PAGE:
During loading, the capillary was maintained at a temperature well above the theoretical melting temperature for hybridization, to avoid mRNA annealing. Once the mRNAs were loaded, the capillary was removed from heat for a period of time ranging from 2-600 seconds. After this incubation at room temperature, the monolith was flushed with 5 uL of washing buffer and imaged using a fluorescent scanner. The average fluorescent intensity across the length of the capillary was noted for each hybridization time. A relative efficiency was calculated for each trial by using the expression (W−C)/(L−C), where W is the fluorescent intensity of the washed and trapped mRNA, L is the loaded intensity and C is the control intensity with no mRNA. Bound mRNAs were then eluted with <5 uL of buffer over 2 minutes at 90° C. by placing the capillary directly on the heating block.
The primary objective of these studies was to demonstrate the ability to trap, concentrate, and select specific nucleotide sequences. With the monolith optimally functionalized, the ability of the columns to trap and release sample mRNA was then tested. An experimental configuration was set up using a microfluidic junction and syringe pumps to allow repeatable experimental conditions. The T-junction had two points of entry and one exit. In this arrangement one connection was used to load the mRNA samples, while the other, which contained the sample buffer only, was used to wash and elute the loaded sample. To the third connection a capillary functionalized with oligonucleotide was inserted. This microfluidic setup allowed precise control over the amount of time allowed between load, wash and elution steps. A heating block, verified at 90° C. with a thermocouple, was placed within easy access to be able to apply and remove heat to the capillary virtually instantaneously. FIG. 19 shows the results of injection of a single capillary volume of mRNAs and their subsequent trapping and release. Prior to loading the capillary with labeled Alexa fluor 647 mRNA, the capillary was imaged (FIG. 19A). No fluorescence was detectable in the absence of labeled mRNA. The gain and contrast were set so that the control would barely be visible and were kept constant for the remaining images.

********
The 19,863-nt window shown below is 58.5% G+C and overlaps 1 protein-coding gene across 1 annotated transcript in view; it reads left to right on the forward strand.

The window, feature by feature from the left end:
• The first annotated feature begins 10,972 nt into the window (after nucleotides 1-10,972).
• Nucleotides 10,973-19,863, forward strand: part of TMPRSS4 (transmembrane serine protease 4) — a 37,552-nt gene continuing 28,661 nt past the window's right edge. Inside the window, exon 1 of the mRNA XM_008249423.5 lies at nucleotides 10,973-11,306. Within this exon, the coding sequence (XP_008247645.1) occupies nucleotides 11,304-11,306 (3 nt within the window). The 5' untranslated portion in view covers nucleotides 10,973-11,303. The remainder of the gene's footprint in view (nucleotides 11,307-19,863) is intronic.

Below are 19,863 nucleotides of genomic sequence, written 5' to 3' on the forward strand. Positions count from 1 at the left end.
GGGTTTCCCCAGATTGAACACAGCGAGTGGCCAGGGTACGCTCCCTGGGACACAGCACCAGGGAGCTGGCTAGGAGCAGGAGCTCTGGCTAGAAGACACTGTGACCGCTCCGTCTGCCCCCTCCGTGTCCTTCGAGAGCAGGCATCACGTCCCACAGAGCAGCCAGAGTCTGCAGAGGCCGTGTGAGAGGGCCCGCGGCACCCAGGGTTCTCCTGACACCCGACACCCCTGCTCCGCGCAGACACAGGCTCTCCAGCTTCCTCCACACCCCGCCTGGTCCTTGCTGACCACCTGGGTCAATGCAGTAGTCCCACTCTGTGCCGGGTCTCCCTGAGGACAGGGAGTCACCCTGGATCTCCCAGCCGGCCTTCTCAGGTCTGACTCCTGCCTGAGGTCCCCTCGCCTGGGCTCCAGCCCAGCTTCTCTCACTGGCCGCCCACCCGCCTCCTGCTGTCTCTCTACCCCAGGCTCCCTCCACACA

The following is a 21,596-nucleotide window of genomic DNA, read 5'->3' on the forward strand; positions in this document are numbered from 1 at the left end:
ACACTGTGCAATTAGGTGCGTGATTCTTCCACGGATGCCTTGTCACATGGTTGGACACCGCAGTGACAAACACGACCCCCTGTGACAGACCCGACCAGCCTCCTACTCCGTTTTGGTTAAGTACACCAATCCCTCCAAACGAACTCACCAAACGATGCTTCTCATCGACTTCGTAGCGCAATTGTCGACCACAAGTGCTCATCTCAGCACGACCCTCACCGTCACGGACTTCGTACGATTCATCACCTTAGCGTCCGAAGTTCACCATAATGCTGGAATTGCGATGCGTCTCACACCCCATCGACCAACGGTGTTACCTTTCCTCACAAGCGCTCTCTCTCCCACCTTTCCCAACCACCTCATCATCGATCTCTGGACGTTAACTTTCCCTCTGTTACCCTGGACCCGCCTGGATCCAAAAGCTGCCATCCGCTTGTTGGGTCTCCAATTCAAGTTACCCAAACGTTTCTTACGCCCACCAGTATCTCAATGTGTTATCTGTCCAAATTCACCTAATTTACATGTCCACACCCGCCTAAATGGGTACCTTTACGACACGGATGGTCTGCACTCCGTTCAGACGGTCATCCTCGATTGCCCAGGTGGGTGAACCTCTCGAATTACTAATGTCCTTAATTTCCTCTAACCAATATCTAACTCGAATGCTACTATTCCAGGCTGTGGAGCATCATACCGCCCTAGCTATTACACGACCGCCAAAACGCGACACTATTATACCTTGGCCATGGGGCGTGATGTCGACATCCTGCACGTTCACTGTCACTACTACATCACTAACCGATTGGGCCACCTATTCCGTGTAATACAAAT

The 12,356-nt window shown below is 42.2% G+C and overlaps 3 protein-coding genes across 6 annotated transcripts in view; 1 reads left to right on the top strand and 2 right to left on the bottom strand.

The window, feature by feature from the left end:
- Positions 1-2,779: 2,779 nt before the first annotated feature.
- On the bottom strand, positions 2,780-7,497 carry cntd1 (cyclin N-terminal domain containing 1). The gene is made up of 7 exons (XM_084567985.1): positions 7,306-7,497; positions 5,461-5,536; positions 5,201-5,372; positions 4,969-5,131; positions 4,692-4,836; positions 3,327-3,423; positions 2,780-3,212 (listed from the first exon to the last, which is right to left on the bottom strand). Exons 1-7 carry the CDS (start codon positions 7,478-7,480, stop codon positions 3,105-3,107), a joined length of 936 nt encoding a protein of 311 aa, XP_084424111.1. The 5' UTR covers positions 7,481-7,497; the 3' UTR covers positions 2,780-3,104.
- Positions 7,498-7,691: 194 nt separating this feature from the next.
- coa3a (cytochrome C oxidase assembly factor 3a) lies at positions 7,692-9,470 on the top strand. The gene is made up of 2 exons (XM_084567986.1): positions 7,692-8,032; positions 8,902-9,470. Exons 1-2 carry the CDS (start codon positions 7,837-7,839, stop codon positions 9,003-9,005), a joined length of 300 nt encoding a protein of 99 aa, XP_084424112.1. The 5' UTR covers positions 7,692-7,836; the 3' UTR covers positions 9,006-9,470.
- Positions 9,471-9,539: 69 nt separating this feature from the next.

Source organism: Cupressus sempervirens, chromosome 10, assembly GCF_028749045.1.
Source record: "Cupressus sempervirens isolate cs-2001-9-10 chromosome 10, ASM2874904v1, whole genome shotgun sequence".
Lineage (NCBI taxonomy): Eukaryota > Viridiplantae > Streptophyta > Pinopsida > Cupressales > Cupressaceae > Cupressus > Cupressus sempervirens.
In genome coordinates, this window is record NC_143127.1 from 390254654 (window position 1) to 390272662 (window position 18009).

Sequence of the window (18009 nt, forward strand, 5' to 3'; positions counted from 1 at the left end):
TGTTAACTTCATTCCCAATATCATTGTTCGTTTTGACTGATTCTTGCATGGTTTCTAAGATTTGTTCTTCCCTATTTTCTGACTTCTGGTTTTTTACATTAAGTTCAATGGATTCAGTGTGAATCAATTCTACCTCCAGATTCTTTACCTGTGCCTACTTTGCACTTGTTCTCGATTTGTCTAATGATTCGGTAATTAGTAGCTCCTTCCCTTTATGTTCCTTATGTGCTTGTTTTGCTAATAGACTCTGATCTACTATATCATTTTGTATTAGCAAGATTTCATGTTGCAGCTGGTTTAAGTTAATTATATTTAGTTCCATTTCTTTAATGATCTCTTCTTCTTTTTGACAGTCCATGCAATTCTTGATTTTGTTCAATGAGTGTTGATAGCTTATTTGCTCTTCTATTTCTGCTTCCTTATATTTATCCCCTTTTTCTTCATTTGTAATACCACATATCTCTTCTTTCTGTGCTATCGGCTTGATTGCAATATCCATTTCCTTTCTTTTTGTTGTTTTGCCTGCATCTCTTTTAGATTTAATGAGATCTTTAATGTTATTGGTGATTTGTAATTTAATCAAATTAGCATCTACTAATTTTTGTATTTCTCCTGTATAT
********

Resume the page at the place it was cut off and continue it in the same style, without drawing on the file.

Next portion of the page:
Having optimized the conditions for binding, washing and elution of purified mRNA, we then focused on determining and optimizing reaction kinetics. We found in our experiments there was no visible trend in hybridization efficiency over time. In fact, the efficiency of trapping with a hybridization time of ten minutes appears to be the same, or perhaps a little less, than the efficiency of trapping with an incubation time of two seconds. The other trials with hybridization times of 5, 10, 15, 30, 60, and 120 seconds together with the previously mentioned two trials appear to form a linear pattern with no slope (significance of coefficient from 2 to 120 seconds, p=0.962) scattered about an average efficiency of 33%. The lack of any increase in efficiency with time demonstrates hybridization is complete at the initial time point measured, two seconds.
The same procedure was used to test and measure 40 mer oligo efficiencies. The 40 mers also demonstrated a linear pattern of efficiency with no apparent slope (significance of coefficient from 2 to 120 seconds, p=0.867). In contrast to the 30 mer oligonucleotide, the scatter plot is centered about an efficiency of 50%. The ratio of the average efficiencies demonstrates that the 40 mer functionalized monolith binds with 1.5 times the efficiency of the 30 mer characterized monolith. Without being bound by any particular theory of operation, we believe the results are due to a greater change in free energy than the 30 mer in hybridization with its RNA counterpart.
The invention is not limited to single point detection. It can be modified to monitor an extended channel for an array or multiple capillaries. The detection platform can be modified to raster in two planar (x and y) directions, to provide spatial resolution of specific locations in the microfluidic channel.
Certain aspects of the present invention having been disclosed in connection with the foregoing variations and examples, additional variations will now be apparent to persons skilled in the art. The invention is not intended to be limited to the variations and examples specifically mentioned or presently preferred, and accordingly reference should be made to the appended claims to assess the spirit and scope of the invention in which exclusive rights are claimed.